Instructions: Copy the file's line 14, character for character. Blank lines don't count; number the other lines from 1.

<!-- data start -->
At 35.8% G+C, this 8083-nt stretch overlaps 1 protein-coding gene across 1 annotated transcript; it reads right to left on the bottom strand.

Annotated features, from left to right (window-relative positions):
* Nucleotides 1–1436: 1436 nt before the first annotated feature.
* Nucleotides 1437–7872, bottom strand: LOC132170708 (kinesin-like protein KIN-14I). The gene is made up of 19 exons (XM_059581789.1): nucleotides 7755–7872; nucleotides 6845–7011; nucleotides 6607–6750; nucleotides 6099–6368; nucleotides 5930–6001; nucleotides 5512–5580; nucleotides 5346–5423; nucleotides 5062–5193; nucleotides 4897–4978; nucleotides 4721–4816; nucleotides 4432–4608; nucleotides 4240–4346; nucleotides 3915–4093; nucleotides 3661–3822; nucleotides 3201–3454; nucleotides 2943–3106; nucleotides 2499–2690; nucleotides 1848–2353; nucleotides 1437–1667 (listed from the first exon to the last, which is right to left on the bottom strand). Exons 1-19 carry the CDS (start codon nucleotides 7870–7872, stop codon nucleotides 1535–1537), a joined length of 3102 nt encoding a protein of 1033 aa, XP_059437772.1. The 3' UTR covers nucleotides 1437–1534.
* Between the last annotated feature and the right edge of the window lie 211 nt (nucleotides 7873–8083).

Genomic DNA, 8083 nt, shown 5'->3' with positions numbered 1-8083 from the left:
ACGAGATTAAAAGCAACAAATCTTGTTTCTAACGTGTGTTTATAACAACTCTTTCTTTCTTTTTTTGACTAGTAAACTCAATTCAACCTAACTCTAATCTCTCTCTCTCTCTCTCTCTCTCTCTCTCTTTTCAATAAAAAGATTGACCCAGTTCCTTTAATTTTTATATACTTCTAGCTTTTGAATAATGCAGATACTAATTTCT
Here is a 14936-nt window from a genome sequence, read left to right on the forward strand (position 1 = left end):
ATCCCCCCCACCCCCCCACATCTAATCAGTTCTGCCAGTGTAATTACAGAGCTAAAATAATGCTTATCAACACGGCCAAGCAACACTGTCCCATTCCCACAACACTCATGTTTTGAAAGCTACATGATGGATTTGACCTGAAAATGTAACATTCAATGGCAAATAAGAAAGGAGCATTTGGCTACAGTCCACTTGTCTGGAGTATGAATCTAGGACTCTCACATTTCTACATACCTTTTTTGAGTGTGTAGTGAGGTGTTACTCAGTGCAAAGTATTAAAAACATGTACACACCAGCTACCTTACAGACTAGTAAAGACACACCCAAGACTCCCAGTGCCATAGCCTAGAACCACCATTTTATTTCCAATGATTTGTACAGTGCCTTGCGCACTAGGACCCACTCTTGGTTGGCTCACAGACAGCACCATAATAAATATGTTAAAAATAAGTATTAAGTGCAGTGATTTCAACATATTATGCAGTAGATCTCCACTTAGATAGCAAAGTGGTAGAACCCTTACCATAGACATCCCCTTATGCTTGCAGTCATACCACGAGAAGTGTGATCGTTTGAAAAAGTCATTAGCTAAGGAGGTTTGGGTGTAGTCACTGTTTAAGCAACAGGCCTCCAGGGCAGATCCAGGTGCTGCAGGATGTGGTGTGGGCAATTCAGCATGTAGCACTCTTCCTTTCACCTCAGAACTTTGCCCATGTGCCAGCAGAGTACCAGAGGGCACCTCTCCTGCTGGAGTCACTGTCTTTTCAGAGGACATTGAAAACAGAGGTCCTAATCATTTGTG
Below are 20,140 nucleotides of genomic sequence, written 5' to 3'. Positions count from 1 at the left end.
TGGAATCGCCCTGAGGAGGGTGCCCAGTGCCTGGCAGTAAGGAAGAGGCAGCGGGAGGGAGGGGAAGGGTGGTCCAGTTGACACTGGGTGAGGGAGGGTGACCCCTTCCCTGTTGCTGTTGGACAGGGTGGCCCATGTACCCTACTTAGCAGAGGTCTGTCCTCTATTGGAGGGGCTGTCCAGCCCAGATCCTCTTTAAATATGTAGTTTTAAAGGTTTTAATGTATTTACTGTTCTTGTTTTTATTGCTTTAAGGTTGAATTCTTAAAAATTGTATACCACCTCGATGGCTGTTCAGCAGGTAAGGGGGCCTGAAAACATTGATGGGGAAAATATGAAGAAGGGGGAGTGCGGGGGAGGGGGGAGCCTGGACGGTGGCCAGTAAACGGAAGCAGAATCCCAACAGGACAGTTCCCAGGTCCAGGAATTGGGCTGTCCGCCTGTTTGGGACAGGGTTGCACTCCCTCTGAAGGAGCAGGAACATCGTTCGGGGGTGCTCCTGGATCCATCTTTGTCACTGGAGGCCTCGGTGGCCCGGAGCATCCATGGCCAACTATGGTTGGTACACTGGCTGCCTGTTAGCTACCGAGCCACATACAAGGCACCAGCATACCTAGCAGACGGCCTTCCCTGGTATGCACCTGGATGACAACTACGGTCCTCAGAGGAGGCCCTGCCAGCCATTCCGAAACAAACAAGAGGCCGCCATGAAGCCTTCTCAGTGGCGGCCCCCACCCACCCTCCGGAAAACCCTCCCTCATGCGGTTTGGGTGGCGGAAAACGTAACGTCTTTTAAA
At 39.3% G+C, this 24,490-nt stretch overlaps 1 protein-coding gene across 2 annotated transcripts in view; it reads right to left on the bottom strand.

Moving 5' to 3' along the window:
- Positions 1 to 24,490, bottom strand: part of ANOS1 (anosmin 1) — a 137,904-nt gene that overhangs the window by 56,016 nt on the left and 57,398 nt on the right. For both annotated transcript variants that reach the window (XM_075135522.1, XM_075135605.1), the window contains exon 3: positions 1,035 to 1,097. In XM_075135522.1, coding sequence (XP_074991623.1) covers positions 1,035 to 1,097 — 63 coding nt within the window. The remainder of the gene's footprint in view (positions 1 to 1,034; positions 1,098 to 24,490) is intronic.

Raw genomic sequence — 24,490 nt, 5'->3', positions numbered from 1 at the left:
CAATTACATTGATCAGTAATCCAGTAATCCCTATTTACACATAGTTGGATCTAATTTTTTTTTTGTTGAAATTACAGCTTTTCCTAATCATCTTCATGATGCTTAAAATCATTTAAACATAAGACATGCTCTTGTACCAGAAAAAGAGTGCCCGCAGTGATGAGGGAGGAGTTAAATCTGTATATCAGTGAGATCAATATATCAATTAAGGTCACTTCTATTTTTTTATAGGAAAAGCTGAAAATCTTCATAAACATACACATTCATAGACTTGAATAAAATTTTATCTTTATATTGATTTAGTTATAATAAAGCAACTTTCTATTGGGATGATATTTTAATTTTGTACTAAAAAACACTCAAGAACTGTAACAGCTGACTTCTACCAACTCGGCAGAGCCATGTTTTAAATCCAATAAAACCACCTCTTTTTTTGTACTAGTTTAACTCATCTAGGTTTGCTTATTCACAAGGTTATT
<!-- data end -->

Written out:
- Positions 1 to 24,490, bottom strand: part of ANOS1 (anosmin 1) — a 137,904-nt gene that overhangs the window by 56,016 nt on the left and 57,398 nt on the right. For both annotated transcript variants that reach the window (XM_075135522.1, XM_075135605.1), the window contains exon 3: positions 1,035 to 1,097. In XM_075135522.1, coding sequence (XP_074991623.1) covers positions 1,035 to 1,097 — 63 coding nt within the window. The remainder of the gene's footprint in view (positions 1 to 1,034; positions 1,098 to 24,490) is intronic.